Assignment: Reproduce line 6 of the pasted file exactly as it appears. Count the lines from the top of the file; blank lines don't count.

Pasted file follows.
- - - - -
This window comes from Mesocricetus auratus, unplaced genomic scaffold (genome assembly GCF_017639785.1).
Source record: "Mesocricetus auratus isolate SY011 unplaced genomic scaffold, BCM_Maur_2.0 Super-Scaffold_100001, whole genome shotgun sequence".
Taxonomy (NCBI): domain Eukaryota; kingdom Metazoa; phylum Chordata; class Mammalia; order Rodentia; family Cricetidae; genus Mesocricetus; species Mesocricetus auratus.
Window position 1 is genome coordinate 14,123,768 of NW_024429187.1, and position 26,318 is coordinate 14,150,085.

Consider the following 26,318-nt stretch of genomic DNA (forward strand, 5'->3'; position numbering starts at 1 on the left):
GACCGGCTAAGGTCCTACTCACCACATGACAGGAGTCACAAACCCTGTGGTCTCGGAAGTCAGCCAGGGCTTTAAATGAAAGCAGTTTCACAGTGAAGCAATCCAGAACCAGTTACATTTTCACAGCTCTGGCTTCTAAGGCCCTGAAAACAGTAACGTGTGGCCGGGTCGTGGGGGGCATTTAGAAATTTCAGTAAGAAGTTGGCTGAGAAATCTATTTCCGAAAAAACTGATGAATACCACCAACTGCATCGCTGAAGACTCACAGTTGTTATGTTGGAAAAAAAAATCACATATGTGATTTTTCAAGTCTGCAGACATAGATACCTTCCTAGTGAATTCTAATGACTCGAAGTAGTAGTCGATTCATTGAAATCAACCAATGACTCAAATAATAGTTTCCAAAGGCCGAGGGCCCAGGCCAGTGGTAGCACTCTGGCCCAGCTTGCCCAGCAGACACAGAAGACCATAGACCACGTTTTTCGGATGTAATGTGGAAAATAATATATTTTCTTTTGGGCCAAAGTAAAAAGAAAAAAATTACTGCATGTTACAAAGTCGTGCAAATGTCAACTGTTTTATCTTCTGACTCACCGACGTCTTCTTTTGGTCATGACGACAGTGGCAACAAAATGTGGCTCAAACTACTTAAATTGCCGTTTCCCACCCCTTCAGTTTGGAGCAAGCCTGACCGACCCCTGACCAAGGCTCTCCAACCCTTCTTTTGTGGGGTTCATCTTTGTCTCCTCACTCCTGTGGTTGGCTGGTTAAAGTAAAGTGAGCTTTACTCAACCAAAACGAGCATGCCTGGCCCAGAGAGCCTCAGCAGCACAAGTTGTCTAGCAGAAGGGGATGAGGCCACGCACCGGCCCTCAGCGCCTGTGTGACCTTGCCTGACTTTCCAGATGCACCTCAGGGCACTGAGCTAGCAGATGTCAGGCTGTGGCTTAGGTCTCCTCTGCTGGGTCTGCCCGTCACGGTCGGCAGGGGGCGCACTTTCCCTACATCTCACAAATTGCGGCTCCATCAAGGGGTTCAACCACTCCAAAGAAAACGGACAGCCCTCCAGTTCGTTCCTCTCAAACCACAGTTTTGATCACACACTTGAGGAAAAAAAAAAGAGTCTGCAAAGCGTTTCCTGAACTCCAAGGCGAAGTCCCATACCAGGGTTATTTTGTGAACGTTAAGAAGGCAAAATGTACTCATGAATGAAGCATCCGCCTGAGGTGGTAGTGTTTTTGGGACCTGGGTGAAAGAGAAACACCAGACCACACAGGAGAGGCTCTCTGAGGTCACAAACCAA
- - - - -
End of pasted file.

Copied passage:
GACCGGCTAAGGTCCTACTCACCACATGACAGGAGTCACAAACCCTGTGGTCTCGGAAGTCAGCCAGGGCTTTAAATGAAAGCAGTTTCACAGTGAAGCAATCCAGAACCAGTTACATTTTCACAGCTCTGGCTTCTAAGGCCCTGAAAACAGTAACGTGTGGCCGGGTCGTGGGGGGCATTTAGAAATTTCAGTAAGAAGTTGGCTGAGAAATCTATTTCCGAAAAAACTGATGAATACCACCAACTGCATCGCTGAAGACTCACAGTTGTTATGTTGGAAAAAAAAATCACATATGTGATTTTTCAAGTCTGCAGACATAGATACCTTCCTAGTGAATTCTAATGACTCGAAGTAGTAGTCGATTCATTGAAATCAACCAATGACTCAAATAATAGTTTCCAAAGGCCGAGGGCCCAGGCCAGTGGTAGCACTCTGGCCCAGCTTGCCCAGCAGACACAGAAGACCATAGACCACGTTTTTCGGATGTAATGTGGAAAATAATATATTTTCTTTTGGGCCAAAGTAAAAAGAAAAAAATTACTGCATGTTACAAAGTCGTGCAAATGTCAACTGTTTTATCTTCTGACTCACCGACGTCTTCTTTTGGTCATGACGACAGTGGCAACAAAATGTGGCTCAAACTACTTAAATTGCCGTTTCCCACCCCTTCAGTTTGGAGCAAGCCTGACCGACCCCTGACCAAGGCTCTCCAACCCTTCTTTTGTGGGGTTCATCTTTGTCTCCTCACTCCTGTGGTTGGCTGGTTAAAGTAAAGTGAGCTTTACTCAACCAAAACGAGCATGCCTGGCCCAGAGAGCCTCAGCAGCACAAGTTGTCTAGCAGAAGGGGATGAGGCCACGCACCGGCCCTCAGCGCCTGTGTGACCTTGCCTGACTTTCCAGATGCACCTCAGGGCACTGAGCTAGCAGATGTCAGGCTGTGGCTTAGGTCTCCTCTGCTGGGTCTGCCCGTCACGGTCGGCAGGGGGCGCACTTTCCCTACATCTCACAAATTGCGGCTCCATCAAGGGGTTCAACCACTCCAAAGAAAACGGACAGCCCTCCAGTTCGTTCCTCTCAAACCACAGTTTTGATCACACACTTGAGGAAAAAAAAAAGAGTCTGCAAAGCGTTTCCTGAACTCCAAGGCGAAGTCCCATACCAGGGTTATTTTGTGAACGTTAAGAAGGCAAAATGTACTCATGAATGAAGCATCCGCCTGAGGTGGTAGTGTTTTTGGGACCTGGGTGAAAGAGAAACACCAGACCACACAGGAGAGGCTCTCTGAGGTCACAAACCAA